decided: March 4, 1982.
DEPEARL CORPORATION, APPELLANT
COMMONWEALTH OF PENNSYLVANIA, APPELLEE, COMMONWEALTH OF PENNSYLVANIA, PENNSYLVANIA LIQUOR CONTROL BOARD, APPELLANT V. DEPEARL CORPORATION, APPELLEE
Appeals from the Order of the Court of Common Pleas of Delaware County in the case of Commonwealth of Pennsylvania v. DePearl Corporation, Misc. Docket No. A-34, Page 203-1979.
Abe Lapowsky, for appellant, DePearl Corporation.
David Shotel, Assistant Counsel, with him J. Leonard Langan, Chief Counsel, for appellee, Pennsylvania Liquor Control Board.
Judges Williams, Jr., MacPhail and Palladino, sitting as a panel of three. Opinion by Judge Williams, Jr. Judge Palladino did not participate in the decision in this case.
[ 65 Pa. Commw. Page 141]
Before us are cross-appeals from a decision of the Court of Common Pleas of Delaware County. The court affirmed an order of the Pennsylvania Liquor Control Board (Board) revoking licensee DePearl Corporation's (DePearl) restaurant liquor license and directing forfeiture of bonds.
On September 13, 1978 the Board issued a citation against DePearl, alleging that the licensed corporation had falsified its restaurant liquor license applications for the years 1969 through 1978, in violation of Section 403(h) of the Liquor Code.*fn1 Specifically, the Board charged that DePearl, through its agents, had intentionally made false statements in the aforesaid applications by failing to set forth therein one Frank H. Miller's financial interest in the licensed business.
On April 30, 1979, following hearings held before an examiner, the Board issued its opinion, wherein it made the following findings of fact:
1. The licensed corporation was not the only one pecuniarily interested in the operation
[ 65 Pa. Commw. Page 142]
of the licensed business in that it was owned by one Frank H. Miller.
2. The licensee falsified its Applications for Restaurant Liquor License for the license years expiring October 31, 1969, 1970, 1971, 1972, 1973, 1974, 1975, 1976, 1977, and 1978.
In accordance with these findings, the Board entered an order revoking DePearl's liquor license and directing forfeiture of bonds filed with DePearl's license applications for the years 1975, 1976, 1977, and 1978. An appeal by the licensee to the Court of Common Pleas of Delaware County followed.
At the de novo hearing*fn2 before the court below, the Board sought to introduce into evidence, inter alia, a certified copy of a plea agreement, purportedly signed by Frank Miller, entitled "Memorandum of Understanding." In this document, Miller entered a plea of guilty to a federal indictment charging him with acquiring assets, including DePearl Corporation, with proceeds derived from a pattern of racketeering activities. In addition, Miller agreed to forfeit to the United States his ownership interest in and control over DePearl. The guilty plea agreement was the only evidence proffered by the Board in support of its charge that Miller was financially interested in the licensed business. Over the objections of counsel for DePearl, the Memorandum of Understanding was admitted into evidence.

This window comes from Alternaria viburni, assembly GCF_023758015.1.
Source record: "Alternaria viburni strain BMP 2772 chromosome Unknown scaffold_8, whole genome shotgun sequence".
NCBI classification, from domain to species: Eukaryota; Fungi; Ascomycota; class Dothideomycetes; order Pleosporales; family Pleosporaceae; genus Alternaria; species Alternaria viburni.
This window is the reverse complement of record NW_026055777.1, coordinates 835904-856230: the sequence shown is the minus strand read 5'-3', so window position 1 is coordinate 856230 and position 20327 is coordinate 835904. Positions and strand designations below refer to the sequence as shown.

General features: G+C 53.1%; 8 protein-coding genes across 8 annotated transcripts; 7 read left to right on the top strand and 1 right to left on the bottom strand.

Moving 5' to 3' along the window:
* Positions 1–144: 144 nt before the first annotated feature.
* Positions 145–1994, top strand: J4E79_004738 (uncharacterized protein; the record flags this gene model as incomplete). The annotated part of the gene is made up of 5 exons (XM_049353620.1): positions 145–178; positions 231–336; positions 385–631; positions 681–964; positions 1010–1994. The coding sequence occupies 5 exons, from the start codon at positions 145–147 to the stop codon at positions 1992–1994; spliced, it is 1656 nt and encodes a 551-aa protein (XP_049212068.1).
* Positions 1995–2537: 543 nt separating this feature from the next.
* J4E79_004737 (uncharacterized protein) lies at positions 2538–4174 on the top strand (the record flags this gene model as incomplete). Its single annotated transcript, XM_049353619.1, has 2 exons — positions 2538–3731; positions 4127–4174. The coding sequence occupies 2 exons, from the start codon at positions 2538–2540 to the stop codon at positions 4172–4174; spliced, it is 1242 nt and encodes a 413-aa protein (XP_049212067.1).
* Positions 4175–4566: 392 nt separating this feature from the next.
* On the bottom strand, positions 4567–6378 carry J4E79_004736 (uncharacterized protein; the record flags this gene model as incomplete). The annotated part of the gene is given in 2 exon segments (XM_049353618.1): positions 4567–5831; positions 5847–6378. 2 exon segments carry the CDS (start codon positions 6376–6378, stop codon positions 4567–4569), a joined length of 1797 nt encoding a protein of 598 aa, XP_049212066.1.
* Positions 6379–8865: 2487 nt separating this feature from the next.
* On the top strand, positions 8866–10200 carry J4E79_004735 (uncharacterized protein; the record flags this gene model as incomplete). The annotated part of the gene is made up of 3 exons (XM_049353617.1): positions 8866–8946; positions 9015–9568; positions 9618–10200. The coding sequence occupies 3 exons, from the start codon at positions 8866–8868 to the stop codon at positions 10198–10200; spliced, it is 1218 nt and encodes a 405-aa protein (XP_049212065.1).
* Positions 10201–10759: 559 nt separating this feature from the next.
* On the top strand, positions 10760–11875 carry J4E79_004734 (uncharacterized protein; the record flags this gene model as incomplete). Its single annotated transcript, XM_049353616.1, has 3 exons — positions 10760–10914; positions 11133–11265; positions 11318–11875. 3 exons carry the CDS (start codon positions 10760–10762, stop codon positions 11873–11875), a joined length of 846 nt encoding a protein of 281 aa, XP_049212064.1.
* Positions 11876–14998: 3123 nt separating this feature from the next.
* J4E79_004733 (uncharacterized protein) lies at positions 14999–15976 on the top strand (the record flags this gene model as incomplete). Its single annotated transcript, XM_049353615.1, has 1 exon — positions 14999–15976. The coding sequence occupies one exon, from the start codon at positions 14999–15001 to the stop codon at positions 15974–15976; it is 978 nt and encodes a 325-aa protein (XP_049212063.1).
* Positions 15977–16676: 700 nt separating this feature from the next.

[ 65 Pa. Commw. Page 143]
On June 9, 1980 the lower court entered an order dismissing DePearl's appeal and revoking its liquor license. Although the court found, as did the Board, that Frank H. Miller was the owner of the licensed business and that the licensee had falsified its applications for the years 1969 through 1978, it directed forfeiture of bonds filed for the years 1976 and 1978 only.
In its opinion filed in support of the aforesaid order, the lower court concluded that the Memorandum of Understanding was admissible as a declaration against the penal and proprietary interests of Frank H. Miller. In addition, the court determined that this document fell within the official record exception to the hearsay rule provided by Sections 6103 and 6104 of the Judicial Code.*fn3
Both DePearl Corporation and the Board have appealed to this Court from the decision of the court below. In its appeal, DePearl maintains, on several grounds, that the document in question was erroneously admitted into evidence. The Board's appeal concerns the failure of the lower court to include in its order the forfeiture of the licensee's bonds filed for the years 1975 and 1977.*fn4
We agree with the licensee that the Memorandum of Understanding was improperly admitted into evidence by the court below. The parties, both in their briefs and in oral argument before us, have vigorously contested the numerous hearsay problems which are presented by the facts of this case. We need not discuss these issues, however, in light of our conclusion
[ 65 Pa. Commw. Page 144]
that the Board failed to establish the legal relevancy of the document in question.
It is fundamental in the law of evidence that, when a writing purporting to be of a certain authorship is offered into evidence, there must be some proof of the genuineness, or execution of it. 7 J. Wigmore, Evidence § 2130 (3d ed. 1940). Here, the Board offered no evidence that the signature appearing on the Memorandum of Understanding was, in fact, executed by Frank H. Miller. Thus, the Board failed to lay the necessary relevancy foundation for the admission of this document.
For the foregoing reasons, we sustain DePearl Corporation's appeal and reverse the decision of the court below. The appeal of the Liquor Control Board is dismissed.
And Now, the 4th day of March, 1982, the appeal of DePearl Corporation is hereby sustained, and the order of the Court of Common Pleas of Delaware County, dated June 9, 1980 is reversed. The appeal of the Pennsylvania Liquor Control Board is dismissed.
Judge Palladino did not participate in the decision in this case.
Licensee's appeal sustained and order reversed. Board's appeal dismissed.